Norman Rockwell Museum Looks at Jackson Pollock and the Rise of Abstract Expressionism

Rockwell Painting conneseur

Norman Rockwell painting Conneseur.
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Stockbridge, MA, July 22, 2016—In conjunction with its newest exhibitionRockwell and Realism in an Abstract World, Norman Rockwell Museum will present talks on the abstract expressionist movement during the week of July 24. 

On Monday, July 25, starting at 5:30 p.m., the Museum will examine the work of Jackson Pollock and the rise of the abstract expressionism with Helen A. Harrison, Director of the Pollock-Krasner House ad Study Center. Ms. Harrison will discuss the revolutionary post-World War II art movement, which placed America on the international stage as an influential force to be reckoned with in the art world. She will look at the artists and critics who sparked new ways of seeing. 

The following Thursday, July 28, at 5:30 p.m., Stephanie Haboush Plunkett, the Museum’s chief curator, will offer a walking tour of the Rockwell and Realism in an Abstract World exhibition, tracing the shifts in twentieth century art and the art of illustration. 

Both talks are free for Museum members, or included with regular Museum admission.

Rockwell and Realism in an Abstract World

On view through October 30, 2016

In post-World War II America, the primacy of abstract art was clearly acknowledged, and by 1961, when Rockwell painted The Connoisseur, Abstract Expressionism had been covered in the popular press for nearly 15 years. Originated in the 1940s by Pollock, Willem de Kooning, Franz Kline, Barnett Newman, and Mark Rothko, among others, Abstract Expressionism was the first American movement to achieve widespread international influence.

For the first time, Norman Rockwell Museum will explore the contrast between the abstract and realist movements, placing works by Rockwell, Wyeth, and Warhol side by side with Pollock, Calder, Johns, and over 40 other preeminent artists. Rockwell and Realism in an Abstract World examines the forces that forged the mid-century dismissal of narrative painting and illustration, as well as the resurgence of realist painting during the latter half of the twentieth century, its presence and critical consideration today, and the ways in which our contemporary viewpoints have been shaped by post World War II constructs.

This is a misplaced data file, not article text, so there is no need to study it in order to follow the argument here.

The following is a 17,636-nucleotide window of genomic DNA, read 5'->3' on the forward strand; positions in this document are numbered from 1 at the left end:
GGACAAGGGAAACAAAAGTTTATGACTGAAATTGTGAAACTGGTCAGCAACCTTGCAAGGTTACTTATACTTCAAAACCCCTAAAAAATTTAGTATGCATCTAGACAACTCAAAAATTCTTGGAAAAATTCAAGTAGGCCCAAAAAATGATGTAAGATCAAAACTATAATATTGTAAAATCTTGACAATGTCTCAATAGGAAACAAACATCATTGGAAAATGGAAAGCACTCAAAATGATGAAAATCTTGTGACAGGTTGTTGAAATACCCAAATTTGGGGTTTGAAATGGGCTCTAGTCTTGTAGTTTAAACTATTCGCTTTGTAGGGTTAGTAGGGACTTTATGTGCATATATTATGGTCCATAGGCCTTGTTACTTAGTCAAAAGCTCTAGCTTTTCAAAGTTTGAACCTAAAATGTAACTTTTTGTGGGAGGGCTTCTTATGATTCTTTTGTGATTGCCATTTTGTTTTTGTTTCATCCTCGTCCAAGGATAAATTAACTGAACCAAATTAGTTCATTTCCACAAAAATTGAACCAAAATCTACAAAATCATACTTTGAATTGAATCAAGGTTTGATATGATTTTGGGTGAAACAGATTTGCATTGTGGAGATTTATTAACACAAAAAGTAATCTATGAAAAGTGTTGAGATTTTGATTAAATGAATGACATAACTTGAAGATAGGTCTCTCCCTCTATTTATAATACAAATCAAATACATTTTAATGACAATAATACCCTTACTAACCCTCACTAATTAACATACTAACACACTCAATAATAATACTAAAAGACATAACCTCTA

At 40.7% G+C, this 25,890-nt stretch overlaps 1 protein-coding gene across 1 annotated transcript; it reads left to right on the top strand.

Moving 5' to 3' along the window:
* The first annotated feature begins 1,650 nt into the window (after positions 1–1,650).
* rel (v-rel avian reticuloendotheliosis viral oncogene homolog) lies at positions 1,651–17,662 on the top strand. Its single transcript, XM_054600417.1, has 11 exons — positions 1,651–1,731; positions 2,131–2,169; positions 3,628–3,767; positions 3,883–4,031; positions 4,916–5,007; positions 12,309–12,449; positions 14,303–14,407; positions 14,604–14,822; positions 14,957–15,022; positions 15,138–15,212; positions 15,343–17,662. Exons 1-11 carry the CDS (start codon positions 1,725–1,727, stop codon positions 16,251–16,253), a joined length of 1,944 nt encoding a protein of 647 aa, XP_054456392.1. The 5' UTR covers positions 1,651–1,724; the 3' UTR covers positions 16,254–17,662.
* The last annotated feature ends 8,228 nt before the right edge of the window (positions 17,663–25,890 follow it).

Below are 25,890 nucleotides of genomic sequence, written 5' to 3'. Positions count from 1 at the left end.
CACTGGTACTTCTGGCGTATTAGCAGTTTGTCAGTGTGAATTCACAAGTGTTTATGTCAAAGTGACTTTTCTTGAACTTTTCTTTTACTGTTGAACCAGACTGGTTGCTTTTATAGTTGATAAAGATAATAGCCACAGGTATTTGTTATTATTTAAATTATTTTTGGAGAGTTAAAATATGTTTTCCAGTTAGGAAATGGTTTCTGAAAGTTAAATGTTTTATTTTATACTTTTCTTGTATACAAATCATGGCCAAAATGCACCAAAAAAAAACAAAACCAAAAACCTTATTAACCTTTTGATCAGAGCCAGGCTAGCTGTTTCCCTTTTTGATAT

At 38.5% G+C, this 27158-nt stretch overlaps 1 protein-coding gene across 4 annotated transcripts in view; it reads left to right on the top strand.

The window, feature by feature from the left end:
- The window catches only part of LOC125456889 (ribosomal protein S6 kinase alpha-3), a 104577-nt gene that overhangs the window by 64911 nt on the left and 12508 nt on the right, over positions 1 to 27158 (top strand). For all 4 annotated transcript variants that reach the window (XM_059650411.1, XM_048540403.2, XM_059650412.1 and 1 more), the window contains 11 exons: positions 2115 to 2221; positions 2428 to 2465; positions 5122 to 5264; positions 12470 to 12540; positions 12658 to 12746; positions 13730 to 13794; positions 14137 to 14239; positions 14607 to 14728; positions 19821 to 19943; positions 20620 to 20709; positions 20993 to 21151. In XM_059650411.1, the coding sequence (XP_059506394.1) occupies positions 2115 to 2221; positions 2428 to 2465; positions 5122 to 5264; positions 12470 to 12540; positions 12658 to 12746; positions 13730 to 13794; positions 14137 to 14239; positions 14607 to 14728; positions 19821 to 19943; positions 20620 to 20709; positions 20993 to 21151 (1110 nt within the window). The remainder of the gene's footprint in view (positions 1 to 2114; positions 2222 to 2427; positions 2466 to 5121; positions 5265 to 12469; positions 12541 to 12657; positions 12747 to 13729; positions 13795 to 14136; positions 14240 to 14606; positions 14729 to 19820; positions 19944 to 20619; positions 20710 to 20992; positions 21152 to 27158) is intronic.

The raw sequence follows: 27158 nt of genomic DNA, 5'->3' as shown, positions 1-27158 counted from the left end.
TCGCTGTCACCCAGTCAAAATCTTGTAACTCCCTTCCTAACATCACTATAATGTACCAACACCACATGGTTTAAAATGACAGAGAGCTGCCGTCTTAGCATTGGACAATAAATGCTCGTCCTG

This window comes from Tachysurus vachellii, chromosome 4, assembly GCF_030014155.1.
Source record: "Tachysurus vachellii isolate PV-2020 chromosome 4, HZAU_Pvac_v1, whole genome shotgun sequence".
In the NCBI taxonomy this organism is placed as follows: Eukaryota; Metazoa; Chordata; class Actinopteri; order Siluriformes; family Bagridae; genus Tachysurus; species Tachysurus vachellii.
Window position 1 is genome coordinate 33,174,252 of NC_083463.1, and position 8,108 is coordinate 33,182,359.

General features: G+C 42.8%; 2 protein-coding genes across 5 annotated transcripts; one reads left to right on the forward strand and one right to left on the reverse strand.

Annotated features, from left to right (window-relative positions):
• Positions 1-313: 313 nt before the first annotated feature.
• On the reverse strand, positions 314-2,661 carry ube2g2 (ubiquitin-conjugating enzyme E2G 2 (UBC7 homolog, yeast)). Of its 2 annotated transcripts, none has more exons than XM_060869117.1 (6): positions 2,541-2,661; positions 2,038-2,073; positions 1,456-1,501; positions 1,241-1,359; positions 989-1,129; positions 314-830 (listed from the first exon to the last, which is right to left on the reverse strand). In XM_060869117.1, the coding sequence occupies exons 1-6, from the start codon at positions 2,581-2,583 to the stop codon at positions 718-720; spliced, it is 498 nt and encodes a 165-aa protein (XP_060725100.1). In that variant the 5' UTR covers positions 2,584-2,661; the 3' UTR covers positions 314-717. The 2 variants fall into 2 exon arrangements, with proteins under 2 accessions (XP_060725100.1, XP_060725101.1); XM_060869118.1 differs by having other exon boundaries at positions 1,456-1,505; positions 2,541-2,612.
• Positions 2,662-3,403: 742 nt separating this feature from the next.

The exhibition features the art of prominent illustrators, painters, and sculptors whose autographic art spans more than 60 years, representing many dynamic forms of visual communication.  Featured artists include: Marshall Arisman, Bo Bartlett, Austin Briggs, Alexander Calder, Alan E. Cober, Robert Cottingham, Robert Cunningham, Joe De Mers, Walton Ford, Eric Forstmann, Helen Frankenthaler, Bernie Fuchs, Sam Francis, Edwin Georgi, George Giusti, Ralph Goings, Cleve Grey, Brad Holland, Dan Howe, Jasper Johns, Jeff Koons, Anita Kunz, Jacqui Morgan, Robert Motherwell, Barbara Nessim, Barnett Newman, Tim O’Brien, Claes Oldenburg and Coosje Van Bruggen, Al Parker, Bob Peak, Philip Pearlstein, Jackson Pollock, Robert Rauschenberg, Larry Rivers, Norman Rockwell, Peter Rockwell, James Rosenquist, David Salle, Saul Steinberg, Cy Twombly, Andy Warhol, Robert Weaver, Thomas Woodruff, Andrew Wyeth, and Jamie Wyeth. The exhibition is sponsored by TD Bank.